(NDAgConnection.com) – A Kansas State University veterinarian is urging cattle producers to step up plans to manage heat stress in their herds, a challenge that is costing the U.S. beef industry up to $370 million dollars in losses each year.
AJ Tarpoff, a beef cattle veterinarian at K-State Research and Extension, said cattle are resilient animals; they will often acclimate to warm temperatures.
But an accumulation of factors – including humidity, sunlight, the color of their skin, their diet and more – can drastically change a cow’s ability to withstand summer heat.
“It’s really a challenge on many levels,” Tarpoff said. “Not every animal in a group or pen is affected in the same way. Animals with higher body condition scores, or with darker skins, or finishing steers and heifers preparing to go to harvest are at greater risk of heat stress.
Tarpoff said heat stress decreases reproductive efficiency and performance of cattle grazing on pasture. In confined facilities, heat stress often causes cattle to eat less, which also negatively affects their performance.
The human body cools down on a hot day through sweating, called evaporative cooling. But Tarpoff notes that cattle only sweat 10% more than humans, and that panting is their primary means of dissipating heat.
“As temperatures rise and their heat load increases, they will begin to breathe faster,” he said. “They dissipate heat through tiny droplets in the airways.”
However, this causes cows to eat less, setting them on the path to poor future growth and performance.
“It all has to do with heat loading,” Tarpoff said. “The internal temperature of cattle will peak two hours after the hottest point of the day. Our strategy for keeping cows cool must therefore be built around this. »
Another factor is that cattle produce heat while digesting feed, usually 4-6 hours after eating. “So if we feed the animals in the wrong amount of time, we can actually increase their heat load because the heat from digestion and the heat from the environment overlap,” Tarpoff said. “We want to prevent that from happening.”
Tarpoff listed best management practices to help reduce heat stress in cows:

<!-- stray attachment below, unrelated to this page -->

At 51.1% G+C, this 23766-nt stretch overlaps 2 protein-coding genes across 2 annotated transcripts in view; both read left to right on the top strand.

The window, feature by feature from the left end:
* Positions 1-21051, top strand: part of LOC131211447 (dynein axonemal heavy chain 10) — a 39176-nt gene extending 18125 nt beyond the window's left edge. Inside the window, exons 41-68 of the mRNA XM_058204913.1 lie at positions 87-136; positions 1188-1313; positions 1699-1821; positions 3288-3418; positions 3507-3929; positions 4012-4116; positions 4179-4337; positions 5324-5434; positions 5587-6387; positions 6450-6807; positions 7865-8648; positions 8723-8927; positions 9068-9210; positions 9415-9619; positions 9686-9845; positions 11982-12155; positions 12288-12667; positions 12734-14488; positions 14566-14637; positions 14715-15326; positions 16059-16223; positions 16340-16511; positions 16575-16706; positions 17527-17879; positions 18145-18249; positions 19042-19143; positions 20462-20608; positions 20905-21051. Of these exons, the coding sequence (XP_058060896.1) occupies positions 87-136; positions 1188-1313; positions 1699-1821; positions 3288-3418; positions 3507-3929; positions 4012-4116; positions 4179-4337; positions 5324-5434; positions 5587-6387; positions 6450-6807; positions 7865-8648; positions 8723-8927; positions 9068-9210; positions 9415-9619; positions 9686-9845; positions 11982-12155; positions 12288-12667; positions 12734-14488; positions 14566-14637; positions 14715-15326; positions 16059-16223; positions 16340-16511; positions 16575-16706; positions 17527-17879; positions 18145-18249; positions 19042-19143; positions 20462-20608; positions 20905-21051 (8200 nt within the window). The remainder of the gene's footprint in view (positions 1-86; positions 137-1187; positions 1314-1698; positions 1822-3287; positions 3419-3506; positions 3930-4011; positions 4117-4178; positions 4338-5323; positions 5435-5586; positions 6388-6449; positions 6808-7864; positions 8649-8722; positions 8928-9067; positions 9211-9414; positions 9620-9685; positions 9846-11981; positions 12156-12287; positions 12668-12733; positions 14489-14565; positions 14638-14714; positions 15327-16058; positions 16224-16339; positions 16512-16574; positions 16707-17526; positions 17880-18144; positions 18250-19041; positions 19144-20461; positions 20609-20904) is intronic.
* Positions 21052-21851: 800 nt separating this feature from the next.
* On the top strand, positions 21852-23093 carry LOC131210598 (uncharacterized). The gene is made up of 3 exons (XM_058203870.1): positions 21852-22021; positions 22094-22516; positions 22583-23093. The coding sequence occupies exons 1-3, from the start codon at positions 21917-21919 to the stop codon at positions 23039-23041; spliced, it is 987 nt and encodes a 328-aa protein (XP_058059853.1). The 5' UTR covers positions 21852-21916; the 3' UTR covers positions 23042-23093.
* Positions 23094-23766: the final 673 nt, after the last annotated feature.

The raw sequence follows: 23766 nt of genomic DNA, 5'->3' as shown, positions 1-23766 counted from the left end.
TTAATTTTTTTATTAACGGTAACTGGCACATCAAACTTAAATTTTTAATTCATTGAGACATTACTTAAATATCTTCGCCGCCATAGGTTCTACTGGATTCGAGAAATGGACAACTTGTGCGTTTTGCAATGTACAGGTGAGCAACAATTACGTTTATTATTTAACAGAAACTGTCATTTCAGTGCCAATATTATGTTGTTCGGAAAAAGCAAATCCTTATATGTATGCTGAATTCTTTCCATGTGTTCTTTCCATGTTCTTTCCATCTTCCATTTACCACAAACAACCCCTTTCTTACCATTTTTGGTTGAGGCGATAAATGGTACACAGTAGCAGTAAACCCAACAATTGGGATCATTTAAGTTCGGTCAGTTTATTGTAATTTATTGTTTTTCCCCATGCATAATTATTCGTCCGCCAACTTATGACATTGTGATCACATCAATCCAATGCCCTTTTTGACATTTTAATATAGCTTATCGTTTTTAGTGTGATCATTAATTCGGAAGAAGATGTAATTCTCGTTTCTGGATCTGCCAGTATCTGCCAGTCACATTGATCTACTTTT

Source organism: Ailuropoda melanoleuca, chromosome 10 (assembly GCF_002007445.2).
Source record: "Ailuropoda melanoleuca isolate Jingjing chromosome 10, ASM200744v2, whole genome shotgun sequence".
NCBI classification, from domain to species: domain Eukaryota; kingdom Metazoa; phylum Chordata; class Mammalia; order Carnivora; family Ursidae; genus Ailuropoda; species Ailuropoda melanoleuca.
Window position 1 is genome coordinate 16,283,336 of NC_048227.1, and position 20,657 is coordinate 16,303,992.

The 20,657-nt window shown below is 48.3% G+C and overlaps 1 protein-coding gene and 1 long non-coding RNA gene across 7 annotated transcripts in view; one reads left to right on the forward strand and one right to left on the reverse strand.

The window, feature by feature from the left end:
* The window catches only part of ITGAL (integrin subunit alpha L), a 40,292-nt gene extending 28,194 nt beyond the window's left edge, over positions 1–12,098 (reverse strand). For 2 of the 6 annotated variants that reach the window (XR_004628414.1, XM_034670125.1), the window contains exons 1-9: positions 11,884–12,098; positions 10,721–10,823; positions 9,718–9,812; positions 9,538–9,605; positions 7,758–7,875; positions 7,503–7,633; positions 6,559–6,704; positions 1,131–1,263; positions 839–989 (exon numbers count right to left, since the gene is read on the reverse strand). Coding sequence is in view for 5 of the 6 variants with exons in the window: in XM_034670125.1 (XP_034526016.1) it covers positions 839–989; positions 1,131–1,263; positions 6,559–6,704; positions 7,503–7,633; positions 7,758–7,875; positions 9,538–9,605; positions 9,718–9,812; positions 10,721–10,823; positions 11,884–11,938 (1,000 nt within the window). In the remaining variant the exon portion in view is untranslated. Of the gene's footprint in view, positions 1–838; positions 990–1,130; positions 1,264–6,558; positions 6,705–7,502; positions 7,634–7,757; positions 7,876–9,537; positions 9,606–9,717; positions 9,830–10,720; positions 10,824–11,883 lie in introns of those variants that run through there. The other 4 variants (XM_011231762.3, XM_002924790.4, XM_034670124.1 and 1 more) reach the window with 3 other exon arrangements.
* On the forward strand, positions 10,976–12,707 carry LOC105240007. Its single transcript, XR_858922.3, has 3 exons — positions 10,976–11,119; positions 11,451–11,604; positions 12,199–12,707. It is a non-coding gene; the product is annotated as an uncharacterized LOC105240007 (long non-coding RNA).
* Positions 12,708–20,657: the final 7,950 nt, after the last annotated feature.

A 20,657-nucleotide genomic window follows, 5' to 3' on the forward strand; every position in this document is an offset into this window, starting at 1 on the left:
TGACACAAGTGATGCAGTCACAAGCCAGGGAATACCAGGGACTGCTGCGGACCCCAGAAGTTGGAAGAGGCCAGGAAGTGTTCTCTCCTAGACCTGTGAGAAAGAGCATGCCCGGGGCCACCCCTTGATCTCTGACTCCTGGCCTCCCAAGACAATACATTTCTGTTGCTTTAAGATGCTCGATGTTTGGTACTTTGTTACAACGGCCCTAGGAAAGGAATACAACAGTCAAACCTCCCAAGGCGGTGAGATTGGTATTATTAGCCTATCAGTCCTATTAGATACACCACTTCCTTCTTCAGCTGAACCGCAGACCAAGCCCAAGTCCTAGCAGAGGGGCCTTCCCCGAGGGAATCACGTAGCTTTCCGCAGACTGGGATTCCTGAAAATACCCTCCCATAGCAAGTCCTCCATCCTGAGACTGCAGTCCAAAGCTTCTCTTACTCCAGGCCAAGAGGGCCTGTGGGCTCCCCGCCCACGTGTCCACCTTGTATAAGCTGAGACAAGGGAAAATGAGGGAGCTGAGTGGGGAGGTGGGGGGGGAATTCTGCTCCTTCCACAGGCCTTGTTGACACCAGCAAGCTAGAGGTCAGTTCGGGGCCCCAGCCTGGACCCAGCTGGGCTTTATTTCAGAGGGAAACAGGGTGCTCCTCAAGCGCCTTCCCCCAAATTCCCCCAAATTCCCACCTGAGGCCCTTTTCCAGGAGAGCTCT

Handling. Receive, ship or move livestock only during the cooler hours of the day, preferably before 10 a.m.
Feed. Change feeding times. Feed 70% of the animals’ ration as late in the evening as possible, which places the peak heat of digestion at night when temperatures are likely cooler. Decrease feeding during the day.
Heat management. Spread cattle among pens or reduce stocking density. Maximize airflow by clearing obstructions around fixtures, including weeds. If possible, install shade structures, which can reduce solar radiation and reduce the floor temperature of the enclosure. Install sprinklers to wet livestock at night or early in the morning so as not to increase humidity.
Then, of course, there is the importance of providing water. Lots and lots of water.
“To put it into perspective, when the temperature goes from 70 degrees Fahrenheit to 90 degrees, a cattle will consume about double the amount of water,” Tarpoff said.
As a rule of thumb, he said cattle should consume “about five times as much water as the dry matter they consume”.
“Fresh, clean and readily available water is essential during heat stress episodes. We may need to increase the capacity of the water tank in a pen to meet these needs with portable waterers. Producers need to be prepared for this.
Tarpoff said he follows two sources for help in deciding when to fully implement a heat stress management plan.
The US Meat Animal Research Center (MARC) maintains a seven-day forecast tool for the United States, taking into account temperature, humidity and solar radiation.
“The other tool I use is the Kansas Mesonet, which provides an animal comfort index,” he said. The Kansas Mesonet, housed at Kansas State University, is a network of observation towers located throughout the state that updates climate information hourly.
“Right now, if we don’t have nighttime chill times, the animal won’t start every day at neutral temperature, so it’s more at risk on the second or third day,” Tarpoff said. “Temperature, humidity, solar radiation – but especially wind speed right now – all play a role in heat dissipation. Operations should begin to implement strategies to control these stressors if they haven’t already.
For more information or assistance, contact your local extension agent.